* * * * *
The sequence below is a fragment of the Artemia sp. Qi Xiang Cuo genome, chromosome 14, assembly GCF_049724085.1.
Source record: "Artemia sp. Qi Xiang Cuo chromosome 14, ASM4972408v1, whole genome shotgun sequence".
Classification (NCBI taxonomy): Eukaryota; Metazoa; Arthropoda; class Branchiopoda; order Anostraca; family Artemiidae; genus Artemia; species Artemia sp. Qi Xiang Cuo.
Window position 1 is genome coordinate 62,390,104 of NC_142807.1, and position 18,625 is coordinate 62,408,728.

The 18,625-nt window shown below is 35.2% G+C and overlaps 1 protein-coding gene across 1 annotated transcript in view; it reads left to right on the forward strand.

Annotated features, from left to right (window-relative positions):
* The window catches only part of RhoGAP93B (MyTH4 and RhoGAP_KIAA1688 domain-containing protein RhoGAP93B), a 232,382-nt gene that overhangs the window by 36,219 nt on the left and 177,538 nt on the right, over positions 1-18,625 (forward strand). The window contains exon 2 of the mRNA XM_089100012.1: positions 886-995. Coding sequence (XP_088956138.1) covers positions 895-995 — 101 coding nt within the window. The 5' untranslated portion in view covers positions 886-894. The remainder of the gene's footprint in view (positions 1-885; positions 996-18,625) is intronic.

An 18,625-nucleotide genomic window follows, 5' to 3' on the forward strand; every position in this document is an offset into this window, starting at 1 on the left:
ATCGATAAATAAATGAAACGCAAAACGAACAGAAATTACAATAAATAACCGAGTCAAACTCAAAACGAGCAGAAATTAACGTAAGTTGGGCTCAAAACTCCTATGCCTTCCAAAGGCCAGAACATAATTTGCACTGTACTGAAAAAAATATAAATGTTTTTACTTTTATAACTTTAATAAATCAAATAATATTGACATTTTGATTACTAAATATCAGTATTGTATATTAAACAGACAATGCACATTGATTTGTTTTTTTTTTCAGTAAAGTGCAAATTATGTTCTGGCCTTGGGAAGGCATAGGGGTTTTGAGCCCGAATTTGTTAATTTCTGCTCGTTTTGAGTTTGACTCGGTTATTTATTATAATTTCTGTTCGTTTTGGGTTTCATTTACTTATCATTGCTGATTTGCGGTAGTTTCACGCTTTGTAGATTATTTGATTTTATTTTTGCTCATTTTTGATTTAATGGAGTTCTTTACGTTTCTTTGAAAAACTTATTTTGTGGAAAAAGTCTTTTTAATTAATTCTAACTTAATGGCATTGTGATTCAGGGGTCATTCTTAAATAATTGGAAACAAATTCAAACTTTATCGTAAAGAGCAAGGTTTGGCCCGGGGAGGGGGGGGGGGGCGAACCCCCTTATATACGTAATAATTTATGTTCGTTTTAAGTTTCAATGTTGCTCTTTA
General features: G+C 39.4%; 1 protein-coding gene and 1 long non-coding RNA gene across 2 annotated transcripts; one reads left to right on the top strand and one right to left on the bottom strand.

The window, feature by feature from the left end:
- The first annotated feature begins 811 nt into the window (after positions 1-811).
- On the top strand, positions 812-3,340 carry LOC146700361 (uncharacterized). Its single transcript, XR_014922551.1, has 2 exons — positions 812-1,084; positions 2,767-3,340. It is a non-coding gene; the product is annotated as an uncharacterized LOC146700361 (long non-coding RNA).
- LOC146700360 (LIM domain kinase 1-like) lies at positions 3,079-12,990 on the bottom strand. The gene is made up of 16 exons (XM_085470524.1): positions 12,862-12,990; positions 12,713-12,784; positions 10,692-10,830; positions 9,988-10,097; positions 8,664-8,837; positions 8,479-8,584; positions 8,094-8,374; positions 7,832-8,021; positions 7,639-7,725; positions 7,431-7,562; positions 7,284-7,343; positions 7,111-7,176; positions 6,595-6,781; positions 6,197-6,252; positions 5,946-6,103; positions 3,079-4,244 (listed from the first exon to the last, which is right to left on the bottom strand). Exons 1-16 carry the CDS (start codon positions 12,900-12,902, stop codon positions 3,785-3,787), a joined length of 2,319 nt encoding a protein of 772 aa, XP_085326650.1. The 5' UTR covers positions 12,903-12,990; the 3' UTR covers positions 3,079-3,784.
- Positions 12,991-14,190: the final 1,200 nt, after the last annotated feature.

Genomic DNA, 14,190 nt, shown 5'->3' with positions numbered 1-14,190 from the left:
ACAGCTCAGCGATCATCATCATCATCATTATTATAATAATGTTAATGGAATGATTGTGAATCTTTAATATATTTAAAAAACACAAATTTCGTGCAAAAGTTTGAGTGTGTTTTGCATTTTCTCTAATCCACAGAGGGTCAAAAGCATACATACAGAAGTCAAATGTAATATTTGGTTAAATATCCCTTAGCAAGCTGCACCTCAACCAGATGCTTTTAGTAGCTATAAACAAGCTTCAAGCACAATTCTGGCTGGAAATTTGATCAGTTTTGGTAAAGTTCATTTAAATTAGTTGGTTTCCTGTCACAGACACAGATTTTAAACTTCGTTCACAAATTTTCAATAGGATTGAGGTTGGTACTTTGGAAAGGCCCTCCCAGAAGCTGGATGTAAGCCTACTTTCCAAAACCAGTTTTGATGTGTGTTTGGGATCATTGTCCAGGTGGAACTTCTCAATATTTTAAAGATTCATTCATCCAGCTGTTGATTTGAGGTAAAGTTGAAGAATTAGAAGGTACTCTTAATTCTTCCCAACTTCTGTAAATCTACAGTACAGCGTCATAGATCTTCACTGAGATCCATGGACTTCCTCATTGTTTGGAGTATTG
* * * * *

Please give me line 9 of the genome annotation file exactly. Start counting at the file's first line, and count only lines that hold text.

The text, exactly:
ATCGATAAATAAATGAAACGCAAAACGAACAGAAATTACAATAAATAACCGAGTCAAACTCAAAACGAGCAGAAATTAACGTAAGTTGGGCTCAAAACTCCTATGCCTTCCAAAGGCCAGAACATAATTTGCACTGTACTGAAAAAAATATAAATGTTTTTACTTTTATAACTTTAATAAATCAAATAATATTGACATTTTGATTACTAAATATCAGTATTGTATATTAAACAGACAATGCACATTGATTTGTTTTTTTTTTCAGTAAAGTGCAAATTATGTTCTGGCCTTGGGAAGGCATAGGGGTTTTGAGCCCGAATTTGTTAATTTCTGCTCGTTTTGAGTTTGACTCGGTTATTTATTATAATTTCTGTTCGTTTTGGGTTTCATTTACTTATCATTGCTGATTTGCGGTAGTTTCACGCTTTGTAGATTATTTGATTTTATTTTTGCTCATTTTTGATTTAATGGAGTTCTTTACGTTTCTTTGAAAAACTTATTTTGTGGAAAAAGTCTTTTTAATTAATTCTAACTTAATGGCATTGTGATTCAGGGGTCATTCTTAAATAATTGGAAACAAATTCAAACTTTATCGTAAAGAGCAAGGTTTGGCCCGGGGAGGGGGGGGGGGGCGAACCCCCTTATATACGTAATAATTTATGTTCGTTTTAAGTTTCAATGTTGCTCTTTA